This is what we have been working on in the past three years. We developed a solution that wins us deals all over the world. We have over 60 customers worldwide. A third of that is in the UK – our first and strongest market so far, while other markets are The Netherlands, Scandinavian countries, Italy, Spain, Slovenia, Romania, Greece, Bulgaria but also Australia, Singapore, India, Hong Kong, Middle East and the Americas.
You have expanded very quickly since your launch in 2018. How did the company grow?
We started in October 2018 with six co-founders. It was an unusually big number of co-founders, but we really needed a strong team to develop an enterprise-grade solution and bring it to the market. We were six people up until the beginning of 2020, just before the COVID pandemic spread globally. During the lockdown, we grew to 12 people. Today we are 30. So, we experienced very rapid growth in terms of team size.
Another important thing to share is that we haven’t closed a VC funding round yet. We’ve funded the business with an angel investment, and reinvestments of our cash flow from sales. So our sales have been very successful. We are not profitable yet, but we got to the point where we are cash positive, due to our business model, which is based on getting prepayment for our services. This allowed us to sustain our growth without further investment so far. Our plan is to get to 50 people by the end of the year and double this again next year.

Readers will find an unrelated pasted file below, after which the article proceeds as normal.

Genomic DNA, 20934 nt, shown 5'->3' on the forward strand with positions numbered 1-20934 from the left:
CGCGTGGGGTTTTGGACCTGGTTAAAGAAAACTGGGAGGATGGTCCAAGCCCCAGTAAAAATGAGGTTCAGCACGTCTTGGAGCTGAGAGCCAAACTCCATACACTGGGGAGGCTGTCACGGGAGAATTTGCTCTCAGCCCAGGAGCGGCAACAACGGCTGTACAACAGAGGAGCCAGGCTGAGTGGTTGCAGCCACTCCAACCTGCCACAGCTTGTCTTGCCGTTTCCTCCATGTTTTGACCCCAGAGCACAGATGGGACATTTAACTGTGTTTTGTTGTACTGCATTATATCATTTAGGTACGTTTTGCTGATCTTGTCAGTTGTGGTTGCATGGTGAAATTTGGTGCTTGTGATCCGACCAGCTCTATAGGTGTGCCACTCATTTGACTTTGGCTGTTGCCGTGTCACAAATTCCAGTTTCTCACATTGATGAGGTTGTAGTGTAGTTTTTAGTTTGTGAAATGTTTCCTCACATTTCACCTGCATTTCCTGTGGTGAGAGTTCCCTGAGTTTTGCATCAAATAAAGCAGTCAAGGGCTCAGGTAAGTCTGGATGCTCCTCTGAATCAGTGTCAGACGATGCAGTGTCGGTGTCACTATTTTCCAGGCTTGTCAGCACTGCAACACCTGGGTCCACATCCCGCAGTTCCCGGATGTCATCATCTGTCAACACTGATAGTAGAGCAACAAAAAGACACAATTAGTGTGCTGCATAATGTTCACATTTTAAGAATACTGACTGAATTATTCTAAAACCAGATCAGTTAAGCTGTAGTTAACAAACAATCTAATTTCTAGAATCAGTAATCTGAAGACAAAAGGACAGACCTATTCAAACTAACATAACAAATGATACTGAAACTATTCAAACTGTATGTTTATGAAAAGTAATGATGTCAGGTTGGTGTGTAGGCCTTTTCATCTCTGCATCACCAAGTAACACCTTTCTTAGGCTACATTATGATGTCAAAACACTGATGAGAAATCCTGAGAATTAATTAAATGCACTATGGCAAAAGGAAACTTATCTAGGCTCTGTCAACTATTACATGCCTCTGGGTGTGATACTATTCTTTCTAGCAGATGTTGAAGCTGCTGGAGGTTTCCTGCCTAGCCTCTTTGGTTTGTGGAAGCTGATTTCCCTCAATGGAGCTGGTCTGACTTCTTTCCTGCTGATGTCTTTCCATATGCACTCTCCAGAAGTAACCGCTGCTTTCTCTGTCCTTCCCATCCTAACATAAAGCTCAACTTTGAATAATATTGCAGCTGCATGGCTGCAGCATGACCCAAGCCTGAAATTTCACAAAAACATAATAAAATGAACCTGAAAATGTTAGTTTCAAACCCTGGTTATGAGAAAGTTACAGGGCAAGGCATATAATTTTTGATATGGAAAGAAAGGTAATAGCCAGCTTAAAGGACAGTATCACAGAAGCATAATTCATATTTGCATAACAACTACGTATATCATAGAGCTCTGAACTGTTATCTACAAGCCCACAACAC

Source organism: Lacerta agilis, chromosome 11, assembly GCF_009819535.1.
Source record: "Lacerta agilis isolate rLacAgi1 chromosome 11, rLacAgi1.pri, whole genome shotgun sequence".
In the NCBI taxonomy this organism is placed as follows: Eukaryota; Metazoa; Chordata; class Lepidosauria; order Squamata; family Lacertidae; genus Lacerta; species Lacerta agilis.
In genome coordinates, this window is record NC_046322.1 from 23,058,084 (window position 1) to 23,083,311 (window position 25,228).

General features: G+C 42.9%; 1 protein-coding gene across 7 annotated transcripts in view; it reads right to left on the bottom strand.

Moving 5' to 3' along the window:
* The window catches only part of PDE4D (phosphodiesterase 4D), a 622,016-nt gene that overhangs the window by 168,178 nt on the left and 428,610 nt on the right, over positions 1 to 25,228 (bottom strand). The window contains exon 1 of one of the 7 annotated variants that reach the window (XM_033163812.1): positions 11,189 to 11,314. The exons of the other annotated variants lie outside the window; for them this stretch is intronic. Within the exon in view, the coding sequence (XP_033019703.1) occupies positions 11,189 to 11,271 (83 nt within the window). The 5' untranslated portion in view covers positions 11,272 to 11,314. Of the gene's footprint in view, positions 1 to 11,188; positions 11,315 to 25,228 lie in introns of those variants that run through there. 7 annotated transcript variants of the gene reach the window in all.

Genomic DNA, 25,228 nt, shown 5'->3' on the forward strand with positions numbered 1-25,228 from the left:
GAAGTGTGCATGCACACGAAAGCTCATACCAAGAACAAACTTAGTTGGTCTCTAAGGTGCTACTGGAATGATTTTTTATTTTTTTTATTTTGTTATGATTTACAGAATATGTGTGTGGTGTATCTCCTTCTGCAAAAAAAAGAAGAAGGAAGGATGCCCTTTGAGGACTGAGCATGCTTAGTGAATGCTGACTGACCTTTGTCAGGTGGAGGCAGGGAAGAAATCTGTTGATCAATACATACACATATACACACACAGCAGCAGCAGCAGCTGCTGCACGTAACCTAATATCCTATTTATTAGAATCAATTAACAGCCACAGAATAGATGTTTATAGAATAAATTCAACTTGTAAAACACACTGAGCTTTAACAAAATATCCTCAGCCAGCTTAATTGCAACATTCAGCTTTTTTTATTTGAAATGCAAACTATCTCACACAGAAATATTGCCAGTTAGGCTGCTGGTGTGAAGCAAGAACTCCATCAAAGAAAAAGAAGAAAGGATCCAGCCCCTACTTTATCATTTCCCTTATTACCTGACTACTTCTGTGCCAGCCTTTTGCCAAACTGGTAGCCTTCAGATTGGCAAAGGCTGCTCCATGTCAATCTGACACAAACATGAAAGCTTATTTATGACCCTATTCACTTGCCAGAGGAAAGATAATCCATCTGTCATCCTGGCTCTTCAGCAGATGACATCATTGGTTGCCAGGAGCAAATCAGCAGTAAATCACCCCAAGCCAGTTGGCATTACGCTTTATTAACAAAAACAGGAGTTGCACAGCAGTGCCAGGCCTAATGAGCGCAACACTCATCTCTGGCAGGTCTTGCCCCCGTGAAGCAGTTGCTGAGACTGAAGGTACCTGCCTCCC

How do you plan to finance the business in the future?
We think there is enormous potential in what we are doing. And even though we were able to sustain this growth so far with our own income, we are going to look for VC funding so that we can be even more aggressive. A VC round will propel us and help us enter the US market. We already have some presence in the US, but this is the market we see as the biggest one for EV charging. So, we’re going to start fundraising at the end of the year so that we can close early next year and be able to continue on our growth path. For a company like ours, we see a clear path to becoming a unicorn. The market can sustain it, the time is right. And we believe that we have the execution track record and the capability to achieve this goal.
Being present in over 30 markets has given you great visibility into best practices for accelerating mobility and EV charging infrastructure. Can you name the key ones?
We see different successful business models and use cases across markets. For example, in developing markets we see that fast EV charging infrastructure is what comes first in terms of EV charging. Companies are usually investing in highway charging stations or other places where you can locate fast chargers. And they come as prerequisites for the markets to start adopting electric cars.
By contrast, in more developed markets like the Netherlands, Scandinavian markets and the UK, we see that home charging is the biggest market segment for EV charging. Companies are focusing on home charging because this is where most of the charging of electric cars happen.
We try to get experienced with successful models from all these markets and build a product that allows our customers to pick the right model for them while benefiting from best practices and proven models.
In mobility today, one thing is clear, electric cars are the future. This was a question five years ago, but not anymore. It’s now a race to conquer the market. And this means that millions of charging stations will be sold and they will be managed in a smart way. For instance, when the charging takes place, it must be managed so as not to put too much strain on the grid. Electric cars can be a way to elevate stress from the grid in a way that was not possible before.